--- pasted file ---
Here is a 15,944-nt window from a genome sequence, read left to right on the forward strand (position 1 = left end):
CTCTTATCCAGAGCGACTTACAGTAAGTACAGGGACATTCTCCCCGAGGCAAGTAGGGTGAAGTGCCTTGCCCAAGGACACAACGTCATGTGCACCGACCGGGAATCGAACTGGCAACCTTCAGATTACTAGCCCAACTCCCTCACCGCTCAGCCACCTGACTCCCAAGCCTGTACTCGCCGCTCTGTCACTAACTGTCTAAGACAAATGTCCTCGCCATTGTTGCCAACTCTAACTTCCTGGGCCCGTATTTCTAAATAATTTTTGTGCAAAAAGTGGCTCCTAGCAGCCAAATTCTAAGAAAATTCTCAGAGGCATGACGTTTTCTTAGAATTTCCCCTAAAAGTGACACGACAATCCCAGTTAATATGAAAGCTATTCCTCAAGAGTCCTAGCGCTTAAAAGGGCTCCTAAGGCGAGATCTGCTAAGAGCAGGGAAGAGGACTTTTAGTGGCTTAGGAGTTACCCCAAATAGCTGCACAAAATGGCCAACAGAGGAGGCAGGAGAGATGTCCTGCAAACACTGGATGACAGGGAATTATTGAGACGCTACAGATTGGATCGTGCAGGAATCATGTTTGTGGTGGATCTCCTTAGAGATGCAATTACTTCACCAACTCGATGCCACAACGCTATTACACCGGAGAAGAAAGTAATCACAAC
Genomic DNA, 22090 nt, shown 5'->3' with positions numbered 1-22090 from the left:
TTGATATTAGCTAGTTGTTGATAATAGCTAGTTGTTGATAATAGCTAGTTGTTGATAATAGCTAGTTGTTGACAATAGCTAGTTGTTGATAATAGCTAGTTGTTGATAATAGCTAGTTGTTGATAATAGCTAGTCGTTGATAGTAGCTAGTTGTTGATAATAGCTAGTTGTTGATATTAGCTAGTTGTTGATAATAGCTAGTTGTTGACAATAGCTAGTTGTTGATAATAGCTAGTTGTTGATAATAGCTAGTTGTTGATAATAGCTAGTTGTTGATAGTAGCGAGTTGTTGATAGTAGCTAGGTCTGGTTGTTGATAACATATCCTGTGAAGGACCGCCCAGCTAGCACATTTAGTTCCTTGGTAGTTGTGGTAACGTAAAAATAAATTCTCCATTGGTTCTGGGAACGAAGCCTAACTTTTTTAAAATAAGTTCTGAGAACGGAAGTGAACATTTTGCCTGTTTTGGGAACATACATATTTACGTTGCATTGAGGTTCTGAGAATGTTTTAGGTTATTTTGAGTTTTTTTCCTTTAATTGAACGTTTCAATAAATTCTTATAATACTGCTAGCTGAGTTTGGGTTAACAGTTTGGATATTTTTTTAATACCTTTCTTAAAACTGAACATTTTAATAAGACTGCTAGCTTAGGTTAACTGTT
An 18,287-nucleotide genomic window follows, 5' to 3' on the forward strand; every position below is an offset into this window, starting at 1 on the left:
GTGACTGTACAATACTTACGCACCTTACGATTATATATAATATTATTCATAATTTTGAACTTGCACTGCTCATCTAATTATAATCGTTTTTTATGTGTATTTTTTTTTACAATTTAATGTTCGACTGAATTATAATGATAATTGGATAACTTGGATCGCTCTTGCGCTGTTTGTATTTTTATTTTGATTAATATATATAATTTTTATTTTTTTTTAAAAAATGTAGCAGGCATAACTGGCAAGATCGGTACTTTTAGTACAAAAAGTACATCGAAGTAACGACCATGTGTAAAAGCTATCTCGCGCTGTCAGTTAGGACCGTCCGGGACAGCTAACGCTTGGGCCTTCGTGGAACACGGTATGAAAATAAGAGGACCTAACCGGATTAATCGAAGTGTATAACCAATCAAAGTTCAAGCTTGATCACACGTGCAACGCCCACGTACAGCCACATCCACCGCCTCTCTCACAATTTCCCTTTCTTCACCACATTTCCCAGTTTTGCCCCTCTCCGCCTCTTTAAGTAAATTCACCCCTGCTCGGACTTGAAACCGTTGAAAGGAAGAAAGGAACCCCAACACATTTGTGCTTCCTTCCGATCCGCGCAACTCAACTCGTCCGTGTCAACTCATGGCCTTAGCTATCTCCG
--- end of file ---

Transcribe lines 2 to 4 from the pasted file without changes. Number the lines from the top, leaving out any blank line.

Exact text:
CTCTTATCCAGAGCGACTTACAGTAAGTACAGGGACATTCTCCCCGAGGCAAGTAGGGTGAAGTGCCTTGCCCAAGGACACAACGTCATGTGCACCGACCGGGAATCGAACTGGCAACCTTCAGATTACTAGCCCAACTCCCTCACCGCTCAGCCACCTGACTCCCAAGCCTGTACTCGCCGCTCTGTCACTAACTGTCTAAGACAAATGTCCTCGCCATTGTTGCCAACTCTAACTTCCTGGGCCCGTATTTCTAAATAATTTTTGTGCAAAAAGTGGCTCCTAGCAGCCAAATTCTAAGAAAATTCTCAGAGGCATGACGTTTTCTTAGAATTTCCCCTAAAAGTGACACGACAATCCCAGTTAATATGAAAGCTATTCCTCAAGAGTCCTAGCGCTTAAAAGGGCTCCTAAGGCGAGATCTGCTAAGAGCAGGGAAGAGGACTTTTAGTGGCTTAGGAGTTACCCCAAATAGCTGCACAAAATGGCCAACAGAGGAGGCAGGAGAGATGTCCTGCAAACACTGGATGACAGGGAATTATTGAGACGCTACAGATTGGATCGTGCAGGAATCATGTTTGTGGTGGATCTCCTTAGAGATGCAATTACTTCACCAACTCGATGCCACAACGCTATTACACCGGAGAAGAAAGTAATCACAAC
Genomic DNA, 22090 nt, shown 5'->3' with positions numbered 1-22090 from the left:
TTGATATTAGCTAGTTGTTGATAATAGCTAGTTGTTGATAATAGCTAGTTGTTGATAATAGCTAGTTGTTGACAATAGCTAGTTGTTGATAATAGCTAGTTGTTGATAATAGCTAGTTGTTGATAATAGCTAGTCGTTGATAGTAGCTAGTTGTTGATAATAGCTAGTTGTTGATATTAGCTAGTTGTTGATAATAGCTAGTTGTTGACAATAGCTAGTTGTTGATAATAGCTAGTTGTTGATAATAGCTAGTTGTTGATAATAGCTAGTTGTTGATAGTAGCGAGTTGTTGATAGTAGCTAGGTCTGGTTGTTGATAACATATCCTGTGAAGGACCGCCCAGCTAGCACATTTAGTTCCTTGGTAGTTGTGGTAACGTAAAAATAAATTCTCCATTGGTTCTGGGAACGAAGCCTAACTTTTTTAAAATAAGTTCTGAGAACGGAAGTGAACATTTTGCCTGTTTTGGGAACATACATATTTACGTTGCATTGAGGTTCTGAGAATGTTTTAGGTTATTTTGAGTTTTTTTCCTTTAATTGAACGTTTCAATAAATTCTTATAATACTGCTAGCTGAGTTTGGGTTAACAGTTTGGATATTTTTTTAATACCTTTCTTAAAACTGAACATTTTAATAAGACTGCTAGCTTAGGTTAACTGTT